Jim, Bob and I quickly started seeing less and less of Charlie. A new group of acolytes began gathering around him. They tended to be younger and more open to the drug culture than we were. I think Charlie always felt the need to be a leader. As a result, he made an interesting progression through my family. Originally, Charlie was my brother Doug’s friend, but that group of guys had too many alpha males to suit his taste. Then he started hanging out with me. Now, my doomed younger brother Mark fell into his orbit. Sadly, many of the people Charlie started hanging out with would have their lives cut short by drug overdoses or suicide.

I warned Charlie about the dangers of drugs to no avail. He was very intelligent. He didn’t just take drugs. He studied their chemical properties intently. Charlie repeatedly told me he knew far too much about drugs to ever become addicted to them. He probably wasn’t the first person to feel that way. He certainly wouldn’t be the last.

Charlie was soon manufacturing LSD and other arcane drugs of his own design in his basement. Jim and I went over to his house one final time to play poker and found him with a group of his new followers. They were flying high on acid, talking about how the walls were melting and discussing the meaning of various Doors songs.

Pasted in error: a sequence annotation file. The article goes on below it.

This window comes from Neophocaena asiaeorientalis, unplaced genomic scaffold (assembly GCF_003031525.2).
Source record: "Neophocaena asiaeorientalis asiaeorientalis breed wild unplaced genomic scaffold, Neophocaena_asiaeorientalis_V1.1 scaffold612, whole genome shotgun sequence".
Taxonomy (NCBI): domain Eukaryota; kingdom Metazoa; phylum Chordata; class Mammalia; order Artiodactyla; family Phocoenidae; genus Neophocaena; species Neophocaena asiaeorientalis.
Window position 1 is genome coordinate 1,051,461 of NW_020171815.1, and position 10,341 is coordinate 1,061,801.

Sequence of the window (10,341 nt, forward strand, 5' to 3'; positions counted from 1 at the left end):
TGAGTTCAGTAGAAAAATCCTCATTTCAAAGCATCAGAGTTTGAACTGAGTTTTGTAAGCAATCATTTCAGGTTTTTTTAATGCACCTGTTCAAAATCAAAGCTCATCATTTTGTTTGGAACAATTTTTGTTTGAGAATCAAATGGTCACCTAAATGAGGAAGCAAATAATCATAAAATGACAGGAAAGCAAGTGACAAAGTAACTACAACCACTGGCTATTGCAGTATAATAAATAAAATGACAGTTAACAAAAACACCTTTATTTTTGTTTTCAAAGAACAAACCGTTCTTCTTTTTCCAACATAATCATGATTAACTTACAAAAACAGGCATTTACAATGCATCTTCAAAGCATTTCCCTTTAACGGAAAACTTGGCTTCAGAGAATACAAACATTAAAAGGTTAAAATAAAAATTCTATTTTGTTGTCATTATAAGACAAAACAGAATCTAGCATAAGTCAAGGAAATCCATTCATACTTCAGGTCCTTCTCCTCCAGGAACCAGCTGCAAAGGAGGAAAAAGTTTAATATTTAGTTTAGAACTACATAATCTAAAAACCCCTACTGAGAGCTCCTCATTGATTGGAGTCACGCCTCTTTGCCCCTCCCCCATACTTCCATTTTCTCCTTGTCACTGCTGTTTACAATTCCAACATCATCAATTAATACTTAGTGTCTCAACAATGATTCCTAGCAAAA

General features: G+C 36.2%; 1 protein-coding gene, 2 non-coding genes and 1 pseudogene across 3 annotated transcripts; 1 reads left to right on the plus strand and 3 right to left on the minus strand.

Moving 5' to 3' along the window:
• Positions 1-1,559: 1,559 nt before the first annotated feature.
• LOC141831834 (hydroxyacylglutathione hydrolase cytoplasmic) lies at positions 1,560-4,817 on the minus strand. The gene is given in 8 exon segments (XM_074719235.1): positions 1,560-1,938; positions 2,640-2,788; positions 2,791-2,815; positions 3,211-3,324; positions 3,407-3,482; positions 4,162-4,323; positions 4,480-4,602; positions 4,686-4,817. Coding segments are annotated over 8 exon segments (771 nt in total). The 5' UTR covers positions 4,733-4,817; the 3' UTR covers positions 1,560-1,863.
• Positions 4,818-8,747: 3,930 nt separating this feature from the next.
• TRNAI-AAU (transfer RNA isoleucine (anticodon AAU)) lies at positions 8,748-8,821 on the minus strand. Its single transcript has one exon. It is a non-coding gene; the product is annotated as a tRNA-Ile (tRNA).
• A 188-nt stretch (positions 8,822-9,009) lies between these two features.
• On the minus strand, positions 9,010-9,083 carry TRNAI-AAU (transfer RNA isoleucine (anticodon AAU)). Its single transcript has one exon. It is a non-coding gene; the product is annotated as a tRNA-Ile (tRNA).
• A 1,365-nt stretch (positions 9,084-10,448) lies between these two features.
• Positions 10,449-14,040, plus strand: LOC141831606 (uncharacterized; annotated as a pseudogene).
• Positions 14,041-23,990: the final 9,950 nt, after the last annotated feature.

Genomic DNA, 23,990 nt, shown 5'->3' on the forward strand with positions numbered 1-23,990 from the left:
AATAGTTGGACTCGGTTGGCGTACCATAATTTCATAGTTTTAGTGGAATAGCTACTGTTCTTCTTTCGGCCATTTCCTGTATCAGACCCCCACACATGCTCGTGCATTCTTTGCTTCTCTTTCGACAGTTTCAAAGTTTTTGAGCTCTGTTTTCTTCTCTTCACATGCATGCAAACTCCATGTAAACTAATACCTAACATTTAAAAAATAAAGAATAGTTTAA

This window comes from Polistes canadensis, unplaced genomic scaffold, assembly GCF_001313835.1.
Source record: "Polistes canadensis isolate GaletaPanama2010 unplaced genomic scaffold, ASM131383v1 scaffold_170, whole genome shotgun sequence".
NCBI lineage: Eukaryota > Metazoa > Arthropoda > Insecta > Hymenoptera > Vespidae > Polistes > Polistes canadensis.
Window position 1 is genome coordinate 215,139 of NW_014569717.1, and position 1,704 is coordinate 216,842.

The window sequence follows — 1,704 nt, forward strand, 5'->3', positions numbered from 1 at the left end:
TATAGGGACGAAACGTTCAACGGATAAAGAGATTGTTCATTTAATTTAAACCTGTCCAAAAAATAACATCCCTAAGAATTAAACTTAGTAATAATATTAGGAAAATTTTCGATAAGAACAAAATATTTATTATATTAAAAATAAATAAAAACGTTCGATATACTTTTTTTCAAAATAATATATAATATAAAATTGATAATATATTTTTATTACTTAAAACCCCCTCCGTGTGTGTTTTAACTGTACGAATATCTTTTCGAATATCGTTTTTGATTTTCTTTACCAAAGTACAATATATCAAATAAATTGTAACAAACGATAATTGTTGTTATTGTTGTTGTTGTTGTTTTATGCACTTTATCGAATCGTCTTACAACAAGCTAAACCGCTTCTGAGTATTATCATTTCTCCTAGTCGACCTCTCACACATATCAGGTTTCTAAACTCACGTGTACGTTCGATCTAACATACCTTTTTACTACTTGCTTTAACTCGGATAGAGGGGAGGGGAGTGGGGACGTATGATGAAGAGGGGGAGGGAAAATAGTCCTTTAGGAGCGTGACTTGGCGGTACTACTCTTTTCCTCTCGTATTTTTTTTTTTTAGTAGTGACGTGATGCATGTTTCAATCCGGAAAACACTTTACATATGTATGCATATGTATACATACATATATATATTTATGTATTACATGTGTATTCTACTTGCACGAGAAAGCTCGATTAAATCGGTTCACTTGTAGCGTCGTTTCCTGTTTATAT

“Mr. Mojo Rising, he’s talking about his Johnson, man!"

Oy vey. First, drugs. Now, The Doors. Please.

The evening came to a quick end when Charlie told me he had slipped acid into the iced tea I was drinking. I freaked out. It was probably the first time he saw me angry. He quickly admitted he was only kidding. He hadn’t put acid in my iced tea, but that was it. I never ate or drank anything at his house again. From that point onward, Jim, Bob and I would watch Charlie’s steady descent from a distance.

It was very sad. He was one of my best friends. He was like a brother, but now he was gone. Where he was going, I could not follow. Or should I say, I would not.